Achievement Gap

Raised Hands Contribute to Achievement Gap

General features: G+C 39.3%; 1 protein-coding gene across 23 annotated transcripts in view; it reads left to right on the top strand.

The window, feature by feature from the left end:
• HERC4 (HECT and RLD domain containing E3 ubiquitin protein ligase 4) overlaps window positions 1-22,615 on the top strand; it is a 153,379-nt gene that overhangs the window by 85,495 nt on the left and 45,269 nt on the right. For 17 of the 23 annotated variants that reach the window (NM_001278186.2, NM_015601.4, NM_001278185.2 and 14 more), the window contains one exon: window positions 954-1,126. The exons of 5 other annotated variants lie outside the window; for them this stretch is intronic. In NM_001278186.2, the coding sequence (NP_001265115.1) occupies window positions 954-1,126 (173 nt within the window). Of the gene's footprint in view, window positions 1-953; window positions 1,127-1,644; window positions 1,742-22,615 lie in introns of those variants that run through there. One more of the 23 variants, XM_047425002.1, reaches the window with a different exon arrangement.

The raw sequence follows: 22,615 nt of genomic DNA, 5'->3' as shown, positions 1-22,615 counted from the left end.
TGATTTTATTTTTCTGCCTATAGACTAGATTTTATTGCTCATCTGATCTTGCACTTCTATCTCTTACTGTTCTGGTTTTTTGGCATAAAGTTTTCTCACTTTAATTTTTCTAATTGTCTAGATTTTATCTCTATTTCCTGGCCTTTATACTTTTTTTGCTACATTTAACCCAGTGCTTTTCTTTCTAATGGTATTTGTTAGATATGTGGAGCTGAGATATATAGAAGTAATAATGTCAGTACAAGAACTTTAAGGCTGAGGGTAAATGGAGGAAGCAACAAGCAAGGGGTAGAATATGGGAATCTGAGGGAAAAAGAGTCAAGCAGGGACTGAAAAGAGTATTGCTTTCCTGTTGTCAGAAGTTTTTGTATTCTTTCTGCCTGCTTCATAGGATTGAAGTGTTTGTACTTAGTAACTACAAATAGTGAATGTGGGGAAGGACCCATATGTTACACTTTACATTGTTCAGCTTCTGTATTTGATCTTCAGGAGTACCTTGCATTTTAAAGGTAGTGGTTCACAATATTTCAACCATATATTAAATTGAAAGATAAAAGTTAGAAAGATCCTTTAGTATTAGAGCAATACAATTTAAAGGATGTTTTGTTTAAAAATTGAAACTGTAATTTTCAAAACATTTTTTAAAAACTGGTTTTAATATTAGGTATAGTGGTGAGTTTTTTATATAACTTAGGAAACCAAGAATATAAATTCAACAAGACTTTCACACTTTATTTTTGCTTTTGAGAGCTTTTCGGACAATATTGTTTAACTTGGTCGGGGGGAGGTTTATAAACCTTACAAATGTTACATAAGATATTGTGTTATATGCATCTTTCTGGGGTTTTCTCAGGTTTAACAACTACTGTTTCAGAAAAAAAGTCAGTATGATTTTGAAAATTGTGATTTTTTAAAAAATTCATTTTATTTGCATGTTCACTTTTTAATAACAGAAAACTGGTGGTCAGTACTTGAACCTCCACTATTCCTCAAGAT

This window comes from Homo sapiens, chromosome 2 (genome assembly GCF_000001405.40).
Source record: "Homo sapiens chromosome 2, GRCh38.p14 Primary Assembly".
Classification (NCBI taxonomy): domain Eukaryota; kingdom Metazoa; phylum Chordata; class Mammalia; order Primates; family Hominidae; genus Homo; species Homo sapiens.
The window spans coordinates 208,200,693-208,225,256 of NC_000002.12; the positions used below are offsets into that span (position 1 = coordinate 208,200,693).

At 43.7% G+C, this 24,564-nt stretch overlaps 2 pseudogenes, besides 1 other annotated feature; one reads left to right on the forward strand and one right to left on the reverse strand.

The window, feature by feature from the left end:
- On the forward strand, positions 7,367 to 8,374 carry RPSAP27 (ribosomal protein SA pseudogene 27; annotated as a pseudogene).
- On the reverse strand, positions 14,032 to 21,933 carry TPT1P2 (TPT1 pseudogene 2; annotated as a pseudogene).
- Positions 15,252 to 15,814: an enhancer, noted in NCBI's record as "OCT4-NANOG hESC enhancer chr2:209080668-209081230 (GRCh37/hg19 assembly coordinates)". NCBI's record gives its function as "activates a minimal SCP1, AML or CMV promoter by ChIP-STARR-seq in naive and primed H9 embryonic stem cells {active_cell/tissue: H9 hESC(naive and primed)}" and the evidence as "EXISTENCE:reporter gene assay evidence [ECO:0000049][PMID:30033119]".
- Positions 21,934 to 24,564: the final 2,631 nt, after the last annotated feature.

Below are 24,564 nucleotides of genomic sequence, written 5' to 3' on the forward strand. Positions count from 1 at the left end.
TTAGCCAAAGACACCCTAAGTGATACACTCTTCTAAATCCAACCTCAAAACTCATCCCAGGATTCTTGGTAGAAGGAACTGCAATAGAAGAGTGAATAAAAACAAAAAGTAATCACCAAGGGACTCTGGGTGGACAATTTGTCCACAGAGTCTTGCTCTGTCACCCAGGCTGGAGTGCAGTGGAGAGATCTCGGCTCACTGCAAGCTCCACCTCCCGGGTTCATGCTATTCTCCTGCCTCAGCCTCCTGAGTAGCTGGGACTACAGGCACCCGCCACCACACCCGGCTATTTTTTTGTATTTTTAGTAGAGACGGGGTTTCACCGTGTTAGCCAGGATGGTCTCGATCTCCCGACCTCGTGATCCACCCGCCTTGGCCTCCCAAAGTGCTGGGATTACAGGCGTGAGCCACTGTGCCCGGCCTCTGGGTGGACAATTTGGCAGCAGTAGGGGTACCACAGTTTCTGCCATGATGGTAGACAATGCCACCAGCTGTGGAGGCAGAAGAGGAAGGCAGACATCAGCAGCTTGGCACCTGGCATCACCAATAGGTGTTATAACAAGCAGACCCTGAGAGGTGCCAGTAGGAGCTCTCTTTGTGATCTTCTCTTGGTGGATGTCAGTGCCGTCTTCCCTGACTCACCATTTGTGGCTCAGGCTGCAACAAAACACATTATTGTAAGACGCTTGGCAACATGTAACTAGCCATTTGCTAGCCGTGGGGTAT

The following statement was shared at a district meeting and passed on to me by a fellow middle school teacher: “If you let students choose if they want to participate by raising their hands you are contributing to the achievement gap“ This message is backed by research by Mr. Dylan Wiliam. See article: The Six Secrets of a Happy Classroom.  (Dylan Wiliam is Emeritus Professor of Educational Assessment at the Institute of Education, University of London.).  And in the book “Teach Like A Champion, 49 techniques that put students on the path to college” author Doug Lemov states that the most powerful of all 49 techniques is “Cold Call” (not picking students for participation based on hands). I wholeheartedly agree that allowing classroom participation roles to set-up and endure leads to unequal learning in the classroom. The hand raisers – are with you – they are checked-in.  But what about the nonparticipants? I used to think that when I asked a review question that resulted in only a few hands:  OK, call on student A, she gives answer, I comment on answer, the class hears this exchange, now I can move on.  In fact, my annoyance with myself for allowing these roles to develop and persist was the impetus to the development of Effort Tracker (see “About Us”). Letting an app or popsicle sticks or whatever system you prefer, select the next participant to answer a question, read a direction, come to the board, etc. is fair and allows you to make better judgments about where the majority of your students are.  But be careful about nonverbal communication – when an improving student surprises you with the correct answer, act the same way you would act if you had just called on one of your former hand raisers. Most of the students that were previously leading classroom discussions will understand about their new diminished role.  However, Mr. Wiliam suggests mini-whiteboards as a way to keep the formerly dominating participants happy.   “…the idea with the mini-whiteboards is that the whole class simultaneously scribbles their answers before displaying their boards to the teacher – and each other.”  This is also formative assessment on the fly. I like the purpose of the mini-whiteboard but prefer instead to ask students to draw a box in their notebook.  When I ask a review or higher order question, write the answer in the box (don’t take all the room there are more questions coming).  If you are wrong, cross out the wrong answer and write in the correct answer.  One reason I prefer this method is because I don’t have to supply white boards, white board markers and erasers, nor do I have to worry about students leaving messages for the next user of the whiteboard… – L Boler

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